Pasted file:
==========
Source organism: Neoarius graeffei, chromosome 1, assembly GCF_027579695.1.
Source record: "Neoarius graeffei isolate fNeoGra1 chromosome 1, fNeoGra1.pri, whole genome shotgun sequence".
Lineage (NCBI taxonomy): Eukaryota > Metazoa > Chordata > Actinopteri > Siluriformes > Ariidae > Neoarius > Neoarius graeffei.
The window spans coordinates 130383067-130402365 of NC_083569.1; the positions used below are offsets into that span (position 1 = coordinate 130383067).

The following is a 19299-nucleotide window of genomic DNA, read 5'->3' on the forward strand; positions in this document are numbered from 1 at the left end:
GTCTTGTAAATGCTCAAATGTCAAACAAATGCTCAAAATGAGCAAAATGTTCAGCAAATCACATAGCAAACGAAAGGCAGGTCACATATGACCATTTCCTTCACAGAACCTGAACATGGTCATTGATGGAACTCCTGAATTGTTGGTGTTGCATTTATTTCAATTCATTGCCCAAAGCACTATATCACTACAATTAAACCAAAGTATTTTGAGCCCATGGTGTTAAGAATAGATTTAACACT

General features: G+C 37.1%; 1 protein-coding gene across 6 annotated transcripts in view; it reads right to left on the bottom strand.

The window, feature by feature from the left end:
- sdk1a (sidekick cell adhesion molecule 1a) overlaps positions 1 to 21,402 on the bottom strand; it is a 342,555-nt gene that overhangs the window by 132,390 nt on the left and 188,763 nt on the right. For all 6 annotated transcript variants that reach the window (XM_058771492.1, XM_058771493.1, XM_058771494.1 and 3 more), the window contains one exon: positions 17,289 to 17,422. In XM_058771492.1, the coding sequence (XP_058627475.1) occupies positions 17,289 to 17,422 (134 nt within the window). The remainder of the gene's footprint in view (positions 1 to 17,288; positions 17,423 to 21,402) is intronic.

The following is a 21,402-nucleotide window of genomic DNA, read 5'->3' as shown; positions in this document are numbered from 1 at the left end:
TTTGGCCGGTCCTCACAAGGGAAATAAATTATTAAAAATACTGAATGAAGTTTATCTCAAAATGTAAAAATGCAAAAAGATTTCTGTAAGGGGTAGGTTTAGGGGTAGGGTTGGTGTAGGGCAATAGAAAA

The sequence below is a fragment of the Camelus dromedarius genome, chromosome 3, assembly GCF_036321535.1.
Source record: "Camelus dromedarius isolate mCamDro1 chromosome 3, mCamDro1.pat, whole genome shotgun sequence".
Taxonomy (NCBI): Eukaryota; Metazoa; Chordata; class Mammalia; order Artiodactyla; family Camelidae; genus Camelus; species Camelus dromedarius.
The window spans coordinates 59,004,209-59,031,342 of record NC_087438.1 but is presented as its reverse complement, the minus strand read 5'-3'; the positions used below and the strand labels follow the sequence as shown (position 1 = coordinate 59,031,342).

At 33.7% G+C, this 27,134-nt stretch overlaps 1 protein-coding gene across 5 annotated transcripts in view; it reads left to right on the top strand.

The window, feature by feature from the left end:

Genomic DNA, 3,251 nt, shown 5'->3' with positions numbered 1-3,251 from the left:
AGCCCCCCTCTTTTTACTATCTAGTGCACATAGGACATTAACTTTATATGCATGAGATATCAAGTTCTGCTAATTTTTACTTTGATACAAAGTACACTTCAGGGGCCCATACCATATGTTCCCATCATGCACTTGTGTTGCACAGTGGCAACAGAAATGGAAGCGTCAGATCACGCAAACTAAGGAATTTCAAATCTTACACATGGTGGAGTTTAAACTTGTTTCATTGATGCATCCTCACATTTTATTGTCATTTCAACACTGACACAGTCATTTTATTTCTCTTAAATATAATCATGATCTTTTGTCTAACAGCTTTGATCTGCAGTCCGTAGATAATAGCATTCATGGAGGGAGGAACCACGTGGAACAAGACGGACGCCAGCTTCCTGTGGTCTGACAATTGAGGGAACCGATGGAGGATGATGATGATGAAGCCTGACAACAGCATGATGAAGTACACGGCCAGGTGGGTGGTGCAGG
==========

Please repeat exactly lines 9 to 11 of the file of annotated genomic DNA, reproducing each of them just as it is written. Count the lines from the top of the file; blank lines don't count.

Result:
- sdk1a (sidekick cell adhesion molecule 1a) overlaps positions 1 to 21,402 on the bottom strand; it is a 342,555-nt gene that overhangs the window by 132,390 nt on the left and 188,763 nt on the right. For all 6 annotated transcript variants that reach the window (XM_058771492.1, XM_058771493.1, XM_058771494.1 and 3 more), the window contains one exon: positions 17,289 to 17,422. In XM_058771492.1, the coding sequence (XP_058627475.1) occupies positions 17,289 to 17,422 (134 nt within the window). The remainder of the gene's footprint in view (positions 1 to 17,288; positions 17,423 to 21,402) is intronic.

The following is a 21,402-nucleotide window of genomic DNA, read 5'->3' as shown; positions in this document are numbered from 1 at the left end:
TTTGGCCGGTCCTCACAAGGGAAATAAATTATTAAAAATACTGAATGAAGTTTATCTCAAAATGTAAAAATGCAAAAAGATTTCTGTAAGGGGTAGGTTTAGGGGTAGGGTTGGTGTAGGGCAATAGAAAA